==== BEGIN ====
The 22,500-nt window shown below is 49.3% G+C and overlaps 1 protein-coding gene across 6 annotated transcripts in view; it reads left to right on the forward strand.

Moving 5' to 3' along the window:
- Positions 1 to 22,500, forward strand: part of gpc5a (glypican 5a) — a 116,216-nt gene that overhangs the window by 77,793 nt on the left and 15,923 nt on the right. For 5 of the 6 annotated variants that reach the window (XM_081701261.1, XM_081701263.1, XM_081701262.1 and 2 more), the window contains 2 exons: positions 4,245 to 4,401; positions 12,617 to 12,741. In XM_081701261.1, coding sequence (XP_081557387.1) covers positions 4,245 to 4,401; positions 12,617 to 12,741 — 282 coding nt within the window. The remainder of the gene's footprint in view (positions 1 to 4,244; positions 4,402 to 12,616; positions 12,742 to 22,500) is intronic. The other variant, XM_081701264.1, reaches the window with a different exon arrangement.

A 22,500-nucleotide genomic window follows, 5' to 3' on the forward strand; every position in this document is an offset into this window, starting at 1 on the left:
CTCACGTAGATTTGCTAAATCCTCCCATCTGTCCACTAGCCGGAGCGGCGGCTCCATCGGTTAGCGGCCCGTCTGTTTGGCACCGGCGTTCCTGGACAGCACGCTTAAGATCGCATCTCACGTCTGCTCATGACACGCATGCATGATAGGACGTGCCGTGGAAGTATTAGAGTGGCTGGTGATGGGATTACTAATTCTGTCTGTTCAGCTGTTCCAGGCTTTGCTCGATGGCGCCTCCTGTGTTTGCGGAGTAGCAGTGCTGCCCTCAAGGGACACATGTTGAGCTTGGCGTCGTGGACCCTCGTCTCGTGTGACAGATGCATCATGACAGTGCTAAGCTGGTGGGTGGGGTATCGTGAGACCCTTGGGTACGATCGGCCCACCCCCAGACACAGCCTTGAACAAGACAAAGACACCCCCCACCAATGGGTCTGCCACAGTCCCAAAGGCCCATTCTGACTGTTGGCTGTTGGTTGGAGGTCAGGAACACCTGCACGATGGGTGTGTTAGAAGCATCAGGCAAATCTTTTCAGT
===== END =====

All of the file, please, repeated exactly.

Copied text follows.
The 22,500-nt window shown below is 49.3% G+C and overlaps 1 protein-coding gene across 6 annotated transcripts in view; it reads left to right on the forward strand.

Moving 5' to 3' along the window:
- Positions 1 to 22,500, forward strand: part of gpc5a (glypican 5a) — a 116,216-nt gene that overhangs the window by 77,793 nt on the left and 15,923 nt on the right. For 5 of the 6 annotated variants that reach the window (XM_081701261.1, XM_081701263.1, XM_081701262.1 and 2 more), the window contains 2 exons: positions 4,245 to 4,401; positions 12,617 to 12,741. In XM_081701261.1, coding sequence (XP_081557387.1) covers positions 4,245 to 4,401; positions 12,617 to 12,741 — 282 coding nt within the window. The remainder of the gene's footprint in view (positions 1 to 4,244; positions 4,402 to 12,616; positions 12,742 to 22,500) is intronic. The other variant, XM_081701264.1, reaches the window with a different exon arrangement.

A 22,500-nucleotide genomic window follows, 5' to 3' on the forward strand; every position in this document is an offset into this window, starting at 1 on the left:
CTCACGTAGATTTGCTAAATCCTCCCATCTGTCCACTAGCCGGAGCGGCGGCTCCATCGGTTAGCGGCCCGTCTGTTTGGCACCGGCGTTCCTGGACAGCACGCTTAAGATCGCATCTCACGTCTGCTCATGACACGCATGCATGATAGGACGTGCCGTGGAAGTATTAGAGTGGCTGGTGATGGGATTACTAATTCTGTCTGTTCAGCTGTTCCAGGCTTTGCTCGATGGCGCCTCCTGTGTTTGCGGAGTAGCAGTGCTGCCCTCAAGGGACACATGTTGAGCTTGGCGTCGTGGACCCTCGTCTCGTGTGACAGATGCATCATGACAGTGCTAAGCTGGTGGGTGGGGTATCGTGAGACCCTTGGGTACGATCGGCCCACCCCCAGACACAGCCTTGAACAAGACAAAGACACCCCCCACCAATGGGTCTGCCACAGTCCCAAAGGCCCATTCTGACTGTTGGCTGTTGGTTGGAGGTCAGGAACACCTGCACGATGGGTGTGTTAGAAGCATCAGGCAAATCTTTTCAGT